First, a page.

The Lottery Effect In HDB Explained & How It Applies To Greater Southern Waterfront HDB

Lottery effect? You mean Toto? Or 4D?

Well…not exactly, but kind of.

If anyone has ever applied for a BTO, you’ll know that you’ll have to be really lucky to get a good ballot number.

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So, moving on to the ballot number.

I know of friends who’ve applied at least thrice but were still stuck with the lower floors or worst – units next to the garbage chute.

Image: Giphy

I myself haven’t had much luck in the BTO lottery department.

High Demand For Public Housing

So what’s the reason for this? Why is it so hard to get a good HDB unit, or even one at all? Well, it all boils down to simple demand and supply.

A great many families, couples and uhm.. investors are vying for the same flats and estates as you are, unless you’re applying for a flat in Yishun that is.

Reason being, HDBs are a lot more affordable and can be sold at a much higher price after a brief minimum occupation period (MOP) of 5 years. This is especially true when it comes to estates such as the up and coming Greater Southern Waterfront.

Case Study: [email protected] 

Our first real taste of the “Lottery Effect” cropped up when [email protected] was launched. So what made this estate so very delectable to the hungry property buyers?

Image: Visit Singapore
  1. It’s a prime location in Tanjong Pagar
  2. 5-room units were priced at a steal – $343,100 to $451,500

To give you a gauge of what a good investment snagging this property would be, a few 5 room flats were sold for over S$1 million after the 5-year MOP in 2014. Unsurprisingly, that was the highest ever resale price for an HDB during that period.

So yes, naturally, investors were circling the property like hawks and the demand was extremely high. Thus, being lucky enough to get a unit here was equivalent to striking the lottery, in terms of luck and earning moolah.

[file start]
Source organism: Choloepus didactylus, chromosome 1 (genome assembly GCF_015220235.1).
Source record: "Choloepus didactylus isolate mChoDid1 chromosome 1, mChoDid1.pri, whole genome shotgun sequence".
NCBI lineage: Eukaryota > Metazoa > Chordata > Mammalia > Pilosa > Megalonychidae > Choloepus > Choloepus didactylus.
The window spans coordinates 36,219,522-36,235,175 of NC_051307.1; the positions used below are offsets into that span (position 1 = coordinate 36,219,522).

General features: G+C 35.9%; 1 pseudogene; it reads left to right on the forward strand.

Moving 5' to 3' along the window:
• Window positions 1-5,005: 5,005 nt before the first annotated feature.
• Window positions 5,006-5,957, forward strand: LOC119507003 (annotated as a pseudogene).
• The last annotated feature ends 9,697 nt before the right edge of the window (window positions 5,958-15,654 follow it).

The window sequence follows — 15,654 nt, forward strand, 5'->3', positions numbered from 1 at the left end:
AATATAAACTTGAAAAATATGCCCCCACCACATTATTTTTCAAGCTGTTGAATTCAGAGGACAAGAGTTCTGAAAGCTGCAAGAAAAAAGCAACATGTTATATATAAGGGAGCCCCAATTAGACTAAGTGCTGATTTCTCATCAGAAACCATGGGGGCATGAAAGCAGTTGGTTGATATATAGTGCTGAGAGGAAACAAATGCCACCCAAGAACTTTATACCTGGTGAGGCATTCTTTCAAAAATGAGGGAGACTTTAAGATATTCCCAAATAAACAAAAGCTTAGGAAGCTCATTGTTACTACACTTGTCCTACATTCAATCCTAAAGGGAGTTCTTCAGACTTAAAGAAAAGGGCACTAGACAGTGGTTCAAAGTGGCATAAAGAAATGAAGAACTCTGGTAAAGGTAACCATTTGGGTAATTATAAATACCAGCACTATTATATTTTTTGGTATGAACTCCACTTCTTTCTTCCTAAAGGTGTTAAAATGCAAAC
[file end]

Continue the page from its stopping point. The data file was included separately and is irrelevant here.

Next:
The only drawback? They die die have to stay there for five years. Which isn’t a problem, really.

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Greater Southern Waterfront

And experts are saying the exact same situation is likely to happen at Greater Southern Waterfront.

I mean, think about it.

It’s in the central of Singapore and located near to Sentosa and more entertainment hotspots in the future.

Plus, the government cannot charge too high for their HDB units because they want a healthy mix of income levels in the area and not just the super-rich.

So after the MOP of five years is up? You betcha ass the prices are going to shoot up faster than Apple’s stock prices when they release a new iPhone.

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Except, It Might Not Happen

There are plans to build 9,000 private and public housing at the Greater Southern Waterfront (GSW), and we definitely don’t want a repeat of the [email protected] situation.

Experts have suggested that some measures can be put in place to deter investors and others who don’t actually plan to live there. These include:


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  1. Shorter lease or higher resale levy
  2. A longer MOP than just five years

The resale levy is based on the size of the flat and ranges from $15,000 for a 2 room flat to $50,000 for an executive flat.

So will GSW be a lottery or a good place to live in? Only time will tell.


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